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Men undergoing IVF reduce chances of success if they do this

Alcohol affects fertility by reducing the number of sperm - and altering their size, shape and motility.

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By Mark Waghorn via SWNS

Men undergoing IVF who have just one drink a day reduce the chances of successful fertility treatment by nine percent, a new study reveals.

And women also undergoing treatment who drink the same amount slash their chances of getting pregnant by seven percent.

Alcohol affects fertility by reducing the number of sperm - and altering their size, shape and motility.

It can also prevent proper implantation in the womb, resulting in an increased rate of early loss.

Compared with abstainers, live births fell by nine percent for men who downed more than seven standard drinks a week or 84g of alcohol.

For women who consumed the same amount, pregnancies lessened by seven percent. The findings are based on almost 27,000 people who underwent fertility treatment.

Corresponding author Dr. Yufeng Li, of Tongji Hospital, Shanghai, said: "Couples should be aware some modifiable lifestyle factors such as drinking habits may affect their fertility treatment outcomes.

"But how these factors impact the reproductive system still needs more research to elucidate."

It adds to evidence that couples are struggling to conceive because of lifestyle choices. Sperm counts in men have plunged by 50 percent in the last six decades.

Reproduction specialists have advised them to "play it safe" - by going teetotal. Women are told they should stop drinking, and men to refrain from excessive intake.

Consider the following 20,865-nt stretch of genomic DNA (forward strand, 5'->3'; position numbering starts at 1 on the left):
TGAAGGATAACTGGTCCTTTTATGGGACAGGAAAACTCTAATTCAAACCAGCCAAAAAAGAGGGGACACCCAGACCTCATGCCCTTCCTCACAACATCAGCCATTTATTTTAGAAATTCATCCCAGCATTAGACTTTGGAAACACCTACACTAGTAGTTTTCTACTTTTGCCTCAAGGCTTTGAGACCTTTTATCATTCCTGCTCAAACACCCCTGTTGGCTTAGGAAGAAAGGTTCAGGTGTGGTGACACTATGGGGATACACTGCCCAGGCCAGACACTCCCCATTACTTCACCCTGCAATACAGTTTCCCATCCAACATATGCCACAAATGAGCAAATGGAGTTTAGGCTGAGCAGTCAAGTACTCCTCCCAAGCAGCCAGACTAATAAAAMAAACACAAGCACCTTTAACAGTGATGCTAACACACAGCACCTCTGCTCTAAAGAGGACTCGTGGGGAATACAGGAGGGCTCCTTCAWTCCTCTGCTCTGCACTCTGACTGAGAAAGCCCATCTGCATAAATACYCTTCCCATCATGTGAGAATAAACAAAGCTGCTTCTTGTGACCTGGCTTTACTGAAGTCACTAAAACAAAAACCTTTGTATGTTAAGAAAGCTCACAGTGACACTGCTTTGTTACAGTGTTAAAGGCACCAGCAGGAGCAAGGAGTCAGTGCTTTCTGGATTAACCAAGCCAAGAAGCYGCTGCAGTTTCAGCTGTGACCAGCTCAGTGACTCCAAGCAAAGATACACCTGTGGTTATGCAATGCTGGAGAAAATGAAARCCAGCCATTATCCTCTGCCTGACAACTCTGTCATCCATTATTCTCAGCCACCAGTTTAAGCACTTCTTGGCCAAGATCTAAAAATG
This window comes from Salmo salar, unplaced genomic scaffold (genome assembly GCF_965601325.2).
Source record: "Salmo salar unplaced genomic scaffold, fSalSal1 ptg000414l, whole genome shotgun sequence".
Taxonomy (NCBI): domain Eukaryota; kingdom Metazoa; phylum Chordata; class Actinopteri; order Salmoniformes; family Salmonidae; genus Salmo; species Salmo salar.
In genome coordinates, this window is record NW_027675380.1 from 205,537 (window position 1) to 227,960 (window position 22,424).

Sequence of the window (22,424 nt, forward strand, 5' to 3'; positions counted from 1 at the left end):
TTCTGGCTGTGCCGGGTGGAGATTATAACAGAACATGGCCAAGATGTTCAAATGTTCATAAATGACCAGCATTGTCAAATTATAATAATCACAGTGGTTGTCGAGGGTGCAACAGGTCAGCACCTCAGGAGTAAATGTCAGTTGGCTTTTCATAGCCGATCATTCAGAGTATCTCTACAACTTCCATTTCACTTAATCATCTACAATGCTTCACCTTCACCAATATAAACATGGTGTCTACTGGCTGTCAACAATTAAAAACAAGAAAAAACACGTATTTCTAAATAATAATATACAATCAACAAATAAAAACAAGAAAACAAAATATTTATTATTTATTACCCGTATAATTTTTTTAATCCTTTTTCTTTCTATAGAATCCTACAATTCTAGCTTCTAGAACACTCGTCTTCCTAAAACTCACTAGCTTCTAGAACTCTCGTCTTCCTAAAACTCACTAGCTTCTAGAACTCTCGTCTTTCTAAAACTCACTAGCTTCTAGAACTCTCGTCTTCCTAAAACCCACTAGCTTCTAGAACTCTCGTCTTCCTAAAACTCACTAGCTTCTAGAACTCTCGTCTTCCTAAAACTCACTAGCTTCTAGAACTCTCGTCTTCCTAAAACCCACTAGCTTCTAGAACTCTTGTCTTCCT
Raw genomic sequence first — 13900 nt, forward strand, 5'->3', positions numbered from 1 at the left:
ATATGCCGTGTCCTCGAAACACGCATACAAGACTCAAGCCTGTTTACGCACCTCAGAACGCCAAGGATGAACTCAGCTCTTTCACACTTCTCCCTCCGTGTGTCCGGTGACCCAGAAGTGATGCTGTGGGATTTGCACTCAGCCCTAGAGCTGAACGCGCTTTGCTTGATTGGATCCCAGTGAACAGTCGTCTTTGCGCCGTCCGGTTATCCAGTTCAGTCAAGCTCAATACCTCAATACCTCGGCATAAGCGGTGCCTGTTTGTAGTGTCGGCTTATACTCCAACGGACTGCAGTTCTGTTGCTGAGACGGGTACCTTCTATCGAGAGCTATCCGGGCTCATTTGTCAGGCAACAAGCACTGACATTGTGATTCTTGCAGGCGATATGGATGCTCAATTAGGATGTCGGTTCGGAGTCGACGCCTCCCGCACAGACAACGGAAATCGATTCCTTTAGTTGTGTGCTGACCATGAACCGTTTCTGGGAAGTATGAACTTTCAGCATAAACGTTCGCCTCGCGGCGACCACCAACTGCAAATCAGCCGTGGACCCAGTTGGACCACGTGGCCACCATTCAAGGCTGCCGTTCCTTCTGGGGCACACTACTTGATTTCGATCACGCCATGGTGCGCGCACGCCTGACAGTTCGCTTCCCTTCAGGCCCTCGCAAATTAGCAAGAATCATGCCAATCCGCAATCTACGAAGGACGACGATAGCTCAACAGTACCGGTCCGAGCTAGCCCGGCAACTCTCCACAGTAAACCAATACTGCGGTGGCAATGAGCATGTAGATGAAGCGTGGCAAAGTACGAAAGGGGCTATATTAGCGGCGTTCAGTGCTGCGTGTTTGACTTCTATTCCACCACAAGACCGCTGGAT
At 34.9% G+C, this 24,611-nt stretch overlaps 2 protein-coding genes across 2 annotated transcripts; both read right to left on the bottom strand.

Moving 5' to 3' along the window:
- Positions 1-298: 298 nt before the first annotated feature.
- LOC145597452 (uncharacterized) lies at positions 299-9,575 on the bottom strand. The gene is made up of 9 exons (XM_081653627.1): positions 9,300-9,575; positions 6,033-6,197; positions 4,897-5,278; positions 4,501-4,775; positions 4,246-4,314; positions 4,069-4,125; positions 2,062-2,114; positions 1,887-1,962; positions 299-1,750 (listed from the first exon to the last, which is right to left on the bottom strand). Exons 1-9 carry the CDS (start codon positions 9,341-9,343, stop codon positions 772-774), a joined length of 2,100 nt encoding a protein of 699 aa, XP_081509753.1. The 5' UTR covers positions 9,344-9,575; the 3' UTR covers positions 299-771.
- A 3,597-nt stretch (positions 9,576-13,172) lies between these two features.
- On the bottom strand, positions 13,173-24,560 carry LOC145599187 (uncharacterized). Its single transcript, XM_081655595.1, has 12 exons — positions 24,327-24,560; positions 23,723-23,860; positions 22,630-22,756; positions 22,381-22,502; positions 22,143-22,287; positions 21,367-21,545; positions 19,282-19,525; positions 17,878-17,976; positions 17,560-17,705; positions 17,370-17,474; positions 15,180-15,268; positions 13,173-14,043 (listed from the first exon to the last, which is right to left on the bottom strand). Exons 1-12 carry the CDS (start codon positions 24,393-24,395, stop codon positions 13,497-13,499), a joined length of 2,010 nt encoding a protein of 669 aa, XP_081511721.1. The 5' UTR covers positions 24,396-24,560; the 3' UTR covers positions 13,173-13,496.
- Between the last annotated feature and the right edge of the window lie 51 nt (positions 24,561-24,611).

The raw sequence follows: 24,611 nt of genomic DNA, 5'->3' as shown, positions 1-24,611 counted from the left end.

The findings in Acta Obstetricia et Gynecologica Scandinavica suggest abstention is best for both partners.

Li said the toxicity of alcohol has been well established and the safest level of drinking is zero.

Nevertheless, around a quarter of women and four in ten men globally are current drinkers - equivalent to 2.5 billion people.

"In the process of alcohol metabolism, reactive oxygen species (ROS) may form," Li said.

"Excessive production of ROS will give rise to oxidative stress, which was thought to afflict the reproductive system and contribute to endometriosis, polycystic ovary syndrome, unexplained infertility, spontaneous abortion and recurrent pregnancy loss.

"Modifiable lifestyle factors such as smoking and habitual alcohol drinking may contribute to production and exposure of ROS, which may partially explain why alcohol intake is associated with impaired IVF outcomes."

The Chinese team pooled data from 16 studies around the world. They identified no connection between drinking coffee and fertility, contrary to some previous analyses.

"Alcohol consumption is negatively associated with pregnancy rate of IVF treatment when women drink more than seven drinks per week," Li said.

"It is negatively associated with live birth rate when men drink more than seven drinks per week."

He added: "There was no association between caffeine consumption and pregnancy or live birth rate."

A British study found women wanting to become pregnant are as likely to succeed by giving up alcohol than by attending a fertility clinic.

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